The findings from the identified studies were grouped according to the dependent variable in question (see Table 1). The most commonly reported dependent variables were TFD, followed by FC and FL while TTF was rarely reported. Overall, the studies show that increasing the surface size of an element significantly increases FC, FL, and TFD toward the enlarged object. The studies reporting TTF also suggest that large objects are fixated faster than small objects. The results reveal a strong and robust effect of surface size on attention, i.e., large objects receive more attention, are more efficient in capturing attention, and do so faster than small objects.
Although the main effects of surface size on attention are relatively clear, the findings on interaction effects with stimulus class are mixed. Several studies have found that the effect of surface size depends on the class of stimulus, such as the brand, pictorial, or text element in an advertisement (Rosbergen et al., 1997; Goldberg et al., 1999; Pieters and Wedel, 2004; Pieters et al., 2007, 2010; Chandon et al., 2009). However, the findings on interaction effects do not reveal a consistent pattern across studies. Pieters and Wedel (2004), for example, found a significant effect of text element surface size on FL and TFD in magazine advertisements but no effect of surface size for brand or pictorial. Contrary to this, in a study on feature advertisements, the effects were reversed with only the text element being non-significant (Pieters et al., 2007). A further contradiction was reported by Pieters et al. (2010) in a study on magazine ads, where again the TFD toward text elements was unaffected by increases in the surface size. Rosbergen et al. (1997) and Goldberg et al. (1999) only found significant effects of surface size on TFD for specific consumer segments. These authors also found that surface size effects on TTF differed between stimulus classes.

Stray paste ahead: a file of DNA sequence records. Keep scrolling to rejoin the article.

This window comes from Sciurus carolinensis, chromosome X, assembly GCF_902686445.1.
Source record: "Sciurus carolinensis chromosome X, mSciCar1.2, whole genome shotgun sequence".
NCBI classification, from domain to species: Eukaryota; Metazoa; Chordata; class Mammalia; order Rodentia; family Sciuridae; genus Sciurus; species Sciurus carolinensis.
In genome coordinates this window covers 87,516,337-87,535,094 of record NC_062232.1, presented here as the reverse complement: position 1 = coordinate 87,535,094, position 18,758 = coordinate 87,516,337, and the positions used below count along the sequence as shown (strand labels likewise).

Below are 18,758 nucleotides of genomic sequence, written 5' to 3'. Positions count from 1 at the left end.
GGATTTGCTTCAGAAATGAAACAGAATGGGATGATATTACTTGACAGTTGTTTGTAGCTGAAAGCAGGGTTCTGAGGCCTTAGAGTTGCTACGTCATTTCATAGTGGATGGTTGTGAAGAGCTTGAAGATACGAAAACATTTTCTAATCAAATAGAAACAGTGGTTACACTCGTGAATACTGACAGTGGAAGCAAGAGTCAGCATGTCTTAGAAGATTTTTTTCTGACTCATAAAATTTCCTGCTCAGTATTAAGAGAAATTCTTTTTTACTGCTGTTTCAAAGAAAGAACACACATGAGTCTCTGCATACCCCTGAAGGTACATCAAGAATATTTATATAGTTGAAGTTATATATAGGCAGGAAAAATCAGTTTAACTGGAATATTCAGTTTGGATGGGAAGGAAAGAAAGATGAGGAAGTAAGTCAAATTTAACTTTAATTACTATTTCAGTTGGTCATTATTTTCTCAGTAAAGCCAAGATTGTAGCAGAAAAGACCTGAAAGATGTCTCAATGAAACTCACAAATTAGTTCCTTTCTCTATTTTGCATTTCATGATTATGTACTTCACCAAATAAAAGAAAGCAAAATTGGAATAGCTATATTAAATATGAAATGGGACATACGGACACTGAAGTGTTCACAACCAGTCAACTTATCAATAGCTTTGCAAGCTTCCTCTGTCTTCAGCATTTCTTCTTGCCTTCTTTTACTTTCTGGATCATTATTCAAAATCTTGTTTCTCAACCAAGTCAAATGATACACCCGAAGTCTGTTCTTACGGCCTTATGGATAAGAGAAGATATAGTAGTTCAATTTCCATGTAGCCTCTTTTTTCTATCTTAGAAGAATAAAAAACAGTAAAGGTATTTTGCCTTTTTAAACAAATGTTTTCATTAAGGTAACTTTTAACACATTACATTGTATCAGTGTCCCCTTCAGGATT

Three studies analyzed how increasing the surface size of one element affects attention to other elements, i.e., how elements compete for attention (Goldberg et al., 1999; Pieters and Wedel, 2004; Boerman et al., 2011). These studies found significant negative effects of increasing the surface size of one element on FL, fixation duration, and TTF toward other elements. However, this CA effect was not consistent across studies. Boerman et al. (2011) found that increasing the size of text elements significantly decreases FL toward pictorial elements. Pieters and Wedel (2004), on the other hand, found that increasing the size of text elements significantly decreases the TFD toward brand elements, however, not toward pictorial elements. Furthermore, the study by Goldberg et al. (1999) showed that other distracting elements, such as anchor lines, decreased the time to first fixate on the enlarged version of the target stimulus.
This brief overview shows that despite a strong and robust effect of surface size on attention, a deeper inspection of the findings produces a mixed picture. Understanding the mechanisms behind the effect of surface size on attention could contribute to an explanation of these apparent inconsistencies. In the following section we introduce four theories on surface size effects on attention. We review the assumptions and predictions of the theories and relate them to the findings from the literature review. As a final evaluation of the theories, we reanalyze an eye tracking data set thereby providing a direct comparison of how well the models describe eye movements in a naturalistic consumer choice situation.
Theories of Surface Size Effects on Attention
The first and simplest theory of surface size effects proposed by Lohse (1997) states that the size of an object determines the number of random fixations landing on the object. According to this theory, an object covering 1% of the total surface will receive 1% of fixations; an object covering 2% will receive 2% of fixations, etc. Object surface size increments therefore influence attention metrics linearly resulting in a decrease in TTF, and increase in FC, FL, and TFD.
The simplicity of the theory is appealing but it makes a strong assumption about a random distribution of fixations. Although some eye movement theories assume a stochastic distribution of attention (Krajbich et al., 2010), it is unlikely that fixations are randomly distributed across visual scenes. In fact, one could argue that fixations are exactly the opposite of random, i.e., each fixation is computed to maximize information acquisition (Hayhoe and Rothkopf, 2011) which speaks against the fundamental assumptions of this theory.
The reviewed literature suggests that surface size does not influence attention linearly but rather logarithmically. In an early study conducted by Nixon (1924), 30 participants were observed while looking at magazine advertisements which either occupied a whole or half a page. The ratio of TFD of the full relative to the half page advertisements was estimated at 1 to 0.74. This indicates greater attention toward the full page advertisement, however, not in the linear manner as described above, which would predict that reducing object size by 50% would result in a loss of 50% of fixations.